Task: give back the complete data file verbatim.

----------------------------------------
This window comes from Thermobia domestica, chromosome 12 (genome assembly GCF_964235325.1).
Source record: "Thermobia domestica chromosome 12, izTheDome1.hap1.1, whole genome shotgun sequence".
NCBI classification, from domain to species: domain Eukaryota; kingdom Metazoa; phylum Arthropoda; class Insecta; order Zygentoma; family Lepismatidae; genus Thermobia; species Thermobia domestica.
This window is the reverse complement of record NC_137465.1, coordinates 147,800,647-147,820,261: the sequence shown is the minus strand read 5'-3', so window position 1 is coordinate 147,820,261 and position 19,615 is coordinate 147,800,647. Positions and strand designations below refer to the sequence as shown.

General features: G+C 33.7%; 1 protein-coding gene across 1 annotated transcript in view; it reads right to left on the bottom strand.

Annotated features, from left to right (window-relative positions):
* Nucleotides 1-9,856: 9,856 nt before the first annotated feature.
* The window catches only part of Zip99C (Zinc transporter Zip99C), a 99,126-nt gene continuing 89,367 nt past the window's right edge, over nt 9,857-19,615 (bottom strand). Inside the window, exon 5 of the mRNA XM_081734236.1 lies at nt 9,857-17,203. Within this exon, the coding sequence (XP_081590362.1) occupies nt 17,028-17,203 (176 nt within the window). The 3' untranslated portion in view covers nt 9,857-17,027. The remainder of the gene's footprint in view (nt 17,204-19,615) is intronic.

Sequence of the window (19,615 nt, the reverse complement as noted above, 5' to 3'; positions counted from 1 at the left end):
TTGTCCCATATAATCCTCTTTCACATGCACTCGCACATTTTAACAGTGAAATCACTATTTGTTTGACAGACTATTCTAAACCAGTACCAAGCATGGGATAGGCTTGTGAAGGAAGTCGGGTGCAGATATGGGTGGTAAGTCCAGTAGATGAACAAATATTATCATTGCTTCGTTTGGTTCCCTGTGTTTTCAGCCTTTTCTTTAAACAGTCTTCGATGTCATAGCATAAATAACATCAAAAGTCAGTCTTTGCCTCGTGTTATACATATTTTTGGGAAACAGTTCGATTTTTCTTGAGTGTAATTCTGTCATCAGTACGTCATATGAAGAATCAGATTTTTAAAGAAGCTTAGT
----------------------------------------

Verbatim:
This window comes from Thermobia domestica, chromosome 12 (genome assembly GCF_964235325.1).
Source record: "Thermobia domestica chromosome 12, izTheDome1.hap1.1, whole genome shotgun sequence".
NCBI classification, from domain to species: domain Eukaryota; kingdom Metazoa; phylum Arthropoda; class Insecta; order Zygentoma; family Lepismatidae; genus Thermobia; species Thermobia domestica.
This window is the reverse complement of record NC_137465.1, coordinates 147,800,647-147,820,261: the sequence shown is the minus strand read 5'-3', so window position 1 is coordinate 147,820,261 and position 19,615 is coordinate 147,800,647. Positions and strand designations below refer to the sequence as shown.

General features: G+C 33.7%; 1 protein-coding gene across 1 annotated transcript in view; it reads right to left on the bottom strand.

Annotated features, from left to right (window-relative positions):
* Nucleotides 1-9,856: 9,856 nt before the first annotated feature.
* The window catches only part of Zip99C (Zinc transporter Zip99C), a 99,126-nt gene continuing 89,367 nt past the window's right edge, over nt 9,857-19,615 (bottom strand). Inside the window, exon 5 of the mRNA XM_081734236.1 lies at nt 9,857-17,203. Within this exon, the coding sequence (XP_081590362.1) occupies nt 17,028-17,203 (176 nt within the window). The 3' untranslated portion in view covers nt 9,857-17,027. The remainder of the gene's footprint in view (nt 17,204-19,615) is intronic.

Sequence of the window (19,615 nt, the reverse complement as noted above, 5' to 3'; positions counted from 1 at the left end):
TTGTCCCATATAATCCTCTTTCACATGCACTCGCACATTTTAACAGTGAAATCACTATTTGTTTGACAGACTATTCTAAACCAGTACCAAGCATGGGATAGGCTTGTGAAGGAAGTCGGGTGCAGATATGGGTGGTAAGTCCAGTAGATGAACAAATATTATCATTGCTTCGTTTGGTTCCCTGTGTTTTCAGCCTTTTCTTTAAACAGTCTTCGATGTCATAGCATAAATAACATCAAAAGTCAGTCTTTGCCTCGTGTTATACATATTTTTGGGAAACAGTTCGATTTTTCTTGAGTGTAATTCTGTCATCAGTACGTCATATGAAGAATCAGATTTTTAAAGAAGCTTAGT